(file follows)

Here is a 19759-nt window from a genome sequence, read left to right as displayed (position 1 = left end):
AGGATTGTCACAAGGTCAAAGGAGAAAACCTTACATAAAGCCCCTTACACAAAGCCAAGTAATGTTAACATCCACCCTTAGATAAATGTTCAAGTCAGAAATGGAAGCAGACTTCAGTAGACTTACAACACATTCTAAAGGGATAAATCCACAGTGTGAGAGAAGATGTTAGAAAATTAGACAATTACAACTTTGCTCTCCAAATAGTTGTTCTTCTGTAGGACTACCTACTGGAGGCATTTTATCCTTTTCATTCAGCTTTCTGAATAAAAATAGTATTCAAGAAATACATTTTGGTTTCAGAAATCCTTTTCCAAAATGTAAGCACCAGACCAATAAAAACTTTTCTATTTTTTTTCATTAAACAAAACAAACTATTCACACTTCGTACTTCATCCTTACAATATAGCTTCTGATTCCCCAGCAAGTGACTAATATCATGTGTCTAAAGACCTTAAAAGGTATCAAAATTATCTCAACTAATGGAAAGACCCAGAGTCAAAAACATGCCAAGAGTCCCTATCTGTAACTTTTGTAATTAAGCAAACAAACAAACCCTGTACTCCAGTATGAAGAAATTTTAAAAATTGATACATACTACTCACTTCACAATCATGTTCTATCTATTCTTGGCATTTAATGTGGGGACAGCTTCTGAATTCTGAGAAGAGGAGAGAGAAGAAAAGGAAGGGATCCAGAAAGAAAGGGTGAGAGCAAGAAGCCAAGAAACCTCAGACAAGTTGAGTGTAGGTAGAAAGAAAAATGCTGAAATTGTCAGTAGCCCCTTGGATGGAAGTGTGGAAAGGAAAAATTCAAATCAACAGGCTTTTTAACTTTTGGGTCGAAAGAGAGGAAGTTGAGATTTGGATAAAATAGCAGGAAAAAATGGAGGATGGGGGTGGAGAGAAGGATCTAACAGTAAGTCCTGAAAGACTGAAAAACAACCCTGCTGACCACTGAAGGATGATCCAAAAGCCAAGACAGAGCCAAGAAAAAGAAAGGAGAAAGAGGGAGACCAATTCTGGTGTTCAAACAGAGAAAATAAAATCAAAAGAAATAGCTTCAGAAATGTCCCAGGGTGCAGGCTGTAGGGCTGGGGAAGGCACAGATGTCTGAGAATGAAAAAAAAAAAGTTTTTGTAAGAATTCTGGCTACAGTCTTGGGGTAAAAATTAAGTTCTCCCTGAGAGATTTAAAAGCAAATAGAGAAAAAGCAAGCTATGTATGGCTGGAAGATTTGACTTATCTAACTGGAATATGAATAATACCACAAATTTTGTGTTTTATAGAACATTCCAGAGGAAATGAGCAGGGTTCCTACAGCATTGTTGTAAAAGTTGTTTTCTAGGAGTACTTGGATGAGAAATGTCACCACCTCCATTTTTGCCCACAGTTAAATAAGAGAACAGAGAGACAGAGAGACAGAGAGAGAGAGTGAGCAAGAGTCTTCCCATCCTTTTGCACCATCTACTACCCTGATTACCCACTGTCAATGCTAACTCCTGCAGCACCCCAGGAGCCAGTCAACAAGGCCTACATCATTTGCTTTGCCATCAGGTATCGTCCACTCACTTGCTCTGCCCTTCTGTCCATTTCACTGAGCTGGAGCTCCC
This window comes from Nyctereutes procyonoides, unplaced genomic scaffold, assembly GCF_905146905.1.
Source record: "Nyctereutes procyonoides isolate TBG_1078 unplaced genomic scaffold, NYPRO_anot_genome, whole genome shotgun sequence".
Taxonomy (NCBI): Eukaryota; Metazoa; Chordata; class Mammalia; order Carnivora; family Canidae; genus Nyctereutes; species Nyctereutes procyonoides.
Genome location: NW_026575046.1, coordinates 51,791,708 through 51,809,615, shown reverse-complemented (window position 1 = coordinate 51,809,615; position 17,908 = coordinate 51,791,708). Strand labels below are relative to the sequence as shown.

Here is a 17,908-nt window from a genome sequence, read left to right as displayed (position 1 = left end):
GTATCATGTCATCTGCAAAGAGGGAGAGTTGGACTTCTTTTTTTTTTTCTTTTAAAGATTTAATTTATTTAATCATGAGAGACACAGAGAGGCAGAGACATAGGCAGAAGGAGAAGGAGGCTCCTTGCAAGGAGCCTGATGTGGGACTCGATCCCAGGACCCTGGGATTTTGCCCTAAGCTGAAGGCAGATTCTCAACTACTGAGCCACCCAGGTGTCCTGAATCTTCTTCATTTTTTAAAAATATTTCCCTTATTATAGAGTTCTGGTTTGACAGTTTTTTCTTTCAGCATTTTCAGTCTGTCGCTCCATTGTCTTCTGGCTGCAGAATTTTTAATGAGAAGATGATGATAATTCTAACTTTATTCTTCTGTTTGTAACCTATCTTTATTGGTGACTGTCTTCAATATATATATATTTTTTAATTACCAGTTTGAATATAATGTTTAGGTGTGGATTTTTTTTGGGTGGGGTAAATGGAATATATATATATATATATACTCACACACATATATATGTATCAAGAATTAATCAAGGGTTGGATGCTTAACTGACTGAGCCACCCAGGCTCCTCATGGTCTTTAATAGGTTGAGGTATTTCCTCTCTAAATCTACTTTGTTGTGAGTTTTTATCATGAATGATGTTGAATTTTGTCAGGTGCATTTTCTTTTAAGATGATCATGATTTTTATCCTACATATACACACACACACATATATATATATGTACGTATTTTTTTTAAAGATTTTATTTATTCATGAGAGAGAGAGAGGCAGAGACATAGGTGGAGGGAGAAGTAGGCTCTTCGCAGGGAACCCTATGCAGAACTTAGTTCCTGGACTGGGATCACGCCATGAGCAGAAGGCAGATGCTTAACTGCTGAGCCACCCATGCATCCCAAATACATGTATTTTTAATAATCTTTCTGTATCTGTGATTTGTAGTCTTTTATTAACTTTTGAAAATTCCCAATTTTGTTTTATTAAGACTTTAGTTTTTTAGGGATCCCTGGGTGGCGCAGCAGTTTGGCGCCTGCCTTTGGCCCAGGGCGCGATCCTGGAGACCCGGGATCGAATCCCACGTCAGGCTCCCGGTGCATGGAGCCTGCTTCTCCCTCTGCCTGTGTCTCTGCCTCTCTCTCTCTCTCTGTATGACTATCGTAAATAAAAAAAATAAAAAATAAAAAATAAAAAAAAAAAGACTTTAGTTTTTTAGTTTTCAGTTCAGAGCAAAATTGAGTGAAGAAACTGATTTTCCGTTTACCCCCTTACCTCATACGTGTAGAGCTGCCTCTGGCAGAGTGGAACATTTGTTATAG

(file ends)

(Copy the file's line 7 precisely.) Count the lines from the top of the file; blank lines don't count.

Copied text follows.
Here is a 17,908-nt window from a genome sequence, read left to right as displayed (position 1 = left end):